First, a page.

I am not quite sure I agree with the fundamental hypothesis of the noble Baroness’s question. If the normalisation hypothesis were true, we would not have expected to see smoking rates continue to decline as they have. Since 2013 smoking rates have fallen from 18.4% to 14.4%, and among young people regular use is very small. It is at 2% for those who have never smoked and is very rare or less, at 0.5%, for 11 to 15 year-olds.

Will the noble Baroness be good enough to check the facts and assertions made by the noble Viscount, Lord Ridley? The facts are that during prohibition in the States, health improved and did not decline. Will she check that and give him the correct facts on it? Also, will she make sure that before we make any great changes on cannabis, we look very carefully indeed at what is happening in those states in America where cannabis is freely and openly sold for recreation purposes, and check on the number of people now dying from accidents and a whole range of associated problems? True, it is raising tax, but it is also raising many social problems.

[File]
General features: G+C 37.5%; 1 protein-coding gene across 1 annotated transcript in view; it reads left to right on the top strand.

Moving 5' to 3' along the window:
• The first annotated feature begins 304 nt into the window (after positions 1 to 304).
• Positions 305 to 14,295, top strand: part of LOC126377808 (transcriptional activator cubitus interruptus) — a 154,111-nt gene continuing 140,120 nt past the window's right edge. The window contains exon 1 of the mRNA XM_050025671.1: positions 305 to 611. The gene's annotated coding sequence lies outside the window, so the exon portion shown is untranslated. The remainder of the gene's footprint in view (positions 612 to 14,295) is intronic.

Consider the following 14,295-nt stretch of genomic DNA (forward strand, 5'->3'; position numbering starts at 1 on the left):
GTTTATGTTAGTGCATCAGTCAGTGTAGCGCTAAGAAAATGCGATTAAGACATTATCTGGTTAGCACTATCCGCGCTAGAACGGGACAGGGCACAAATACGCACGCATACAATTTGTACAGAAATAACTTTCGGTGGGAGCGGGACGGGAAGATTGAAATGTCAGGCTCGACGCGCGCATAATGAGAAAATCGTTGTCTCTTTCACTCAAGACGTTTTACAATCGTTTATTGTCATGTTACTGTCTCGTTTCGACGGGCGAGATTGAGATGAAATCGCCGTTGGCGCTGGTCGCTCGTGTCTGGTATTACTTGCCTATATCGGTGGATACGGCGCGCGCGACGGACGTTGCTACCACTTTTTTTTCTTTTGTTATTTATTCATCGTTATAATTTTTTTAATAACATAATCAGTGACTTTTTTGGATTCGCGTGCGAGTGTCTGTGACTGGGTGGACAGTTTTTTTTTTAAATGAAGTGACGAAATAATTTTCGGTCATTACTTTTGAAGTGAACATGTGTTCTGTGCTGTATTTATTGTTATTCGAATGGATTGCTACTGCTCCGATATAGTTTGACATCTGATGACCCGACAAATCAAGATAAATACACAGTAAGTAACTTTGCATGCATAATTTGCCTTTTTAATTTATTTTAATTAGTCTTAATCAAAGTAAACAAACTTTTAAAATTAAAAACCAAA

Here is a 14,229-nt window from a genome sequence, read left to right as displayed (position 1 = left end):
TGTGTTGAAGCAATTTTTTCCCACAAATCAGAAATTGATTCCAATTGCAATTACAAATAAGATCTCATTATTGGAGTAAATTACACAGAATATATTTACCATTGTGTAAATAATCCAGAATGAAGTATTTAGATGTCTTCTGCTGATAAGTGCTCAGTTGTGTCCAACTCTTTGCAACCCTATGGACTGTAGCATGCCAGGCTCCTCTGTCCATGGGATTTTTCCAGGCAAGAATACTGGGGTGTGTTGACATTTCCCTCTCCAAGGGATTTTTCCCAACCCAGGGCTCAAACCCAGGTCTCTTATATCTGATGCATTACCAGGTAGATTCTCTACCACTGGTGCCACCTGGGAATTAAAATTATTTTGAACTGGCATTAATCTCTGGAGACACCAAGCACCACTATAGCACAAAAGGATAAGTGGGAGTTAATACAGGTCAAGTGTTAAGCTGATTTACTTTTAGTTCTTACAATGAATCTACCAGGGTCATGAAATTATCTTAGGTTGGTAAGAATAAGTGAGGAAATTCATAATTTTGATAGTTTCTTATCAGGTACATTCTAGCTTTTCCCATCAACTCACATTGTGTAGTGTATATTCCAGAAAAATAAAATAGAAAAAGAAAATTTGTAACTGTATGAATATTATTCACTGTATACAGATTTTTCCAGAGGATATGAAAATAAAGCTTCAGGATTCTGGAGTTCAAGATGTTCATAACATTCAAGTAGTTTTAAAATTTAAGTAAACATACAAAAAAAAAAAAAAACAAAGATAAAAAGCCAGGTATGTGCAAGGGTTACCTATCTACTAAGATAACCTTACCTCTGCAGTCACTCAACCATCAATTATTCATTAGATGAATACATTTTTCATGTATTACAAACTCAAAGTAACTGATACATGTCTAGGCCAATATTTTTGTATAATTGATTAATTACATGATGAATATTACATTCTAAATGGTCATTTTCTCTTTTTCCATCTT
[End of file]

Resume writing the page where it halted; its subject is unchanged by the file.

I assure the noble Lord that when it comes to questions around medicinal cannabis and smoking, one of the reasons the UK is successful is that we approach our policy based on the most excellent evidence base. We are world-renowned for the approach we take to using evidence and putting it into policy most effectively. We are considered the European leader in smoking policy, in particular when it comes to our most recent tobacco control plan, and we will continue to be so.

My Lords, the noble Baroness has mentioned that smoking among children is relatively low, but it is growing fast: it has more than doubled in the last four years. I strongly urge her to speak to schools. My own conversations suggest that in the last year and a half to two years it has increased more than fivefold. Does she agree that flavours such as gummy bear, twister lollipop, jelly babies, pixie tarts and unicorn milk are quite clearly aimed at children? It really is time that we looked at the rules around this.

The noble Lord is absolutely right: there must be no complacency when it comes to any kinds of illicit drugs or substances aimed at children. We have very active policies, led by the Home Office in partnership with the department of health, to ensure that we keep up with all these substances. On smoking and the use of e-cigarettes, my figures are slightly different from his, and I am very happy to discuss this with him after Questions.